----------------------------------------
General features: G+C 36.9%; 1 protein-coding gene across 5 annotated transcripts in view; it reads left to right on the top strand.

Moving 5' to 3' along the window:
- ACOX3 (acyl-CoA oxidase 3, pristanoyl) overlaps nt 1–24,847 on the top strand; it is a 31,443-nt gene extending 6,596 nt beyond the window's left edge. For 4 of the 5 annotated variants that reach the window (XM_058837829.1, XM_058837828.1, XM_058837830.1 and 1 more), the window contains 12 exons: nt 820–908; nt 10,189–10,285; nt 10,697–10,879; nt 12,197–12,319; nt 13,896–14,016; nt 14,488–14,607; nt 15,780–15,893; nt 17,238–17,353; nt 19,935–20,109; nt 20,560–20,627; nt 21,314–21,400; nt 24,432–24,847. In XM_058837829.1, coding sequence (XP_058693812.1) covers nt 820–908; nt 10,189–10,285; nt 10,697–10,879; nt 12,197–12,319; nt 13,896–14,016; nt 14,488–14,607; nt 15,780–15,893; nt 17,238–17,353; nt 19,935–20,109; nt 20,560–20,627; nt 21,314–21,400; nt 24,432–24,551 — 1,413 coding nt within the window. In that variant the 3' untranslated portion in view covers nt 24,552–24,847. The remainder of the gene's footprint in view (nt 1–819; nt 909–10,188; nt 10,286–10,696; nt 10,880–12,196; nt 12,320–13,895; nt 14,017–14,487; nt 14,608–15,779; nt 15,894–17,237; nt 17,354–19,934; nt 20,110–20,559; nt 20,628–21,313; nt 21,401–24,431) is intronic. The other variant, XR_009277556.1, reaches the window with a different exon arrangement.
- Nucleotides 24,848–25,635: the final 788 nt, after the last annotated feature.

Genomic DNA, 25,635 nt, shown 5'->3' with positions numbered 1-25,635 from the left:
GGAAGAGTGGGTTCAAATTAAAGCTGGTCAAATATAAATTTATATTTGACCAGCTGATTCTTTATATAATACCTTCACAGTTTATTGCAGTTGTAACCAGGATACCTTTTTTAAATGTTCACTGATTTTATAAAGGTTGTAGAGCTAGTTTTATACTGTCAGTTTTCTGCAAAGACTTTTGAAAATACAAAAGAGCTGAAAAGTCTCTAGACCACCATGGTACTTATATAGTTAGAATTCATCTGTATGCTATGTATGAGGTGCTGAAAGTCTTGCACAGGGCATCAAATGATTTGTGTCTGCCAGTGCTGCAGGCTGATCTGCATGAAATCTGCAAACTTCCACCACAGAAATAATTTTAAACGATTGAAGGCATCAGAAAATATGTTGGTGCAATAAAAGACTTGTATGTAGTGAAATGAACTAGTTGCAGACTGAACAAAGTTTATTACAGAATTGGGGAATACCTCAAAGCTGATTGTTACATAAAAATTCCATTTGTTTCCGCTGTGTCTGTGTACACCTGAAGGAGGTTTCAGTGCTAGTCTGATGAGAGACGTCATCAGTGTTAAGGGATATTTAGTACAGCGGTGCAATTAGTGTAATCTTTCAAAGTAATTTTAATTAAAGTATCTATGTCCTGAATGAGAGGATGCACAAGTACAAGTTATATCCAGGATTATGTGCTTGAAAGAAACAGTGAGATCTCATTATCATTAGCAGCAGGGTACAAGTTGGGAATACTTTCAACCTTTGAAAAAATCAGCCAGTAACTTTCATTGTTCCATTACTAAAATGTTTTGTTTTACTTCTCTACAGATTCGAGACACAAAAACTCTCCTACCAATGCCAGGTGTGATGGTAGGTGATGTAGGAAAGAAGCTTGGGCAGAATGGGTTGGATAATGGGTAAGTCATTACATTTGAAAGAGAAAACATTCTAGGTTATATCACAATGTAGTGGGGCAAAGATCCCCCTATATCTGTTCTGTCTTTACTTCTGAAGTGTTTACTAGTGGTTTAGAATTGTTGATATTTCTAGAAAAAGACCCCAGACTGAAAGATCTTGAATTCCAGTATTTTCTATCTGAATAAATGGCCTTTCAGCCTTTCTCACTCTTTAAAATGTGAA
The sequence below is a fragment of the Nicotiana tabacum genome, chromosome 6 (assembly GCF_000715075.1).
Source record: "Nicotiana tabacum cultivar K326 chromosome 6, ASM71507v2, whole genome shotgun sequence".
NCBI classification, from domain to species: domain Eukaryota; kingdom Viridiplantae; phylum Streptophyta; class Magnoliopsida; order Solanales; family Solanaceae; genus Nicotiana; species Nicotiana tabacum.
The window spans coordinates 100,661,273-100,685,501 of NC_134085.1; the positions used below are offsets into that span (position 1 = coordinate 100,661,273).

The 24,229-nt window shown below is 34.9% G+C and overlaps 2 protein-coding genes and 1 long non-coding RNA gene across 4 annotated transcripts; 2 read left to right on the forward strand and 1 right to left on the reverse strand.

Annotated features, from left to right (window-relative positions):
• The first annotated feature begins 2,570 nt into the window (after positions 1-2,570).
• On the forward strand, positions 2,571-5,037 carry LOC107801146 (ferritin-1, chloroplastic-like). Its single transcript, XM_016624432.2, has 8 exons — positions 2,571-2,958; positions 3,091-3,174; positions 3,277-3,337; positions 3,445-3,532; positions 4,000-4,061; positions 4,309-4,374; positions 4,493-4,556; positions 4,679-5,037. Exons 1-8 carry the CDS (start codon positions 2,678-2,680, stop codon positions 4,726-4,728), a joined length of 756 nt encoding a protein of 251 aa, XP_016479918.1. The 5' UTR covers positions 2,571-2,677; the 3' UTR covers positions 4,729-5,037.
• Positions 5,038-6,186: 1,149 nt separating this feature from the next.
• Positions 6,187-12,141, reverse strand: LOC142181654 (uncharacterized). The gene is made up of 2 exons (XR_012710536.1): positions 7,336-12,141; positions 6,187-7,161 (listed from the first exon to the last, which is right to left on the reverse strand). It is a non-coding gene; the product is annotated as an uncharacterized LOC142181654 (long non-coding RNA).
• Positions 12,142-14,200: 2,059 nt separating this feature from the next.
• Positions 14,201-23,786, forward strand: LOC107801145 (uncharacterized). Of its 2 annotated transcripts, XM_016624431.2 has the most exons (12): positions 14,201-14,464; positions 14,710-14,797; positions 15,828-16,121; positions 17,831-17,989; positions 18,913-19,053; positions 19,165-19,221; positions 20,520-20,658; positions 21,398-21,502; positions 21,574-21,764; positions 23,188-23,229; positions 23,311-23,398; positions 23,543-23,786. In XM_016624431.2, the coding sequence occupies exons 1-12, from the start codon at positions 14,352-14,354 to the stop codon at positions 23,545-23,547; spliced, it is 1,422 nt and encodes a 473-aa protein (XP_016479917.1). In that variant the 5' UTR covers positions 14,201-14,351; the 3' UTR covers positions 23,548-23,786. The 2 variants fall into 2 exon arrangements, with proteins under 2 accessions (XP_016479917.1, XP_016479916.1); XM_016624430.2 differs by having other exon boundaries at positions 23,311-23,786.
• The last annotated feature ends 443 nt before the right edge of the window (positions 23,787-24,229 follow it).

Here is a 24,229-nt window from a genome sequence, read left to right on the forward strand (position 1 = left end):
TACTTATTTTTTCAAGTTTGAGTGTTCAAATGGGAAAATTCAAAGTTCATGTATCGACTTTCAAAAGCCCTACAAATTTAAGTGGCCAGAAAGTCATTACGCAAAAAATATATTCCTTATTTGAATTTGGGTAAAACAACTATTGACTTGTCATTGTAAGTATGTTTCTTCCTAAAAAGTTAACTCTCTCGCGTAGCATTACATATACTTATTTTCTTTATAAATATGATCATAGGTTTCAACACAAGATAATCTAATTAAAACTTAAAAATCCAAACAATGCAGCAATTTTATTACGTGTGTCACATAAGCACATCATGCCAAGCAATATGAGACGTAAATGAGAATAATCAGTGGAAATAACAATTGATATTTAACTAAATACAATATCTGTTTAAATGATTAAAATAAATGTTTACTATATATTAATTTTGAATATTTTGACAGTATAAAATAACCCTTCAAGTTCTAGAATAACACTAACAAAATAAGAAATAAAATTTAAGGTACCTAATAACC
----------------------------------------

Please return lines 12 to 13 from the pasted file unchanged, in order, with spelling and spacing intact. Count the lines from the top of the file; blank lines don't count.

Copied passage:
Annotated features, from left to right (window-relative positions):
• The first annotated feature begins 2,570 nt into the window (after positions 1-2,570).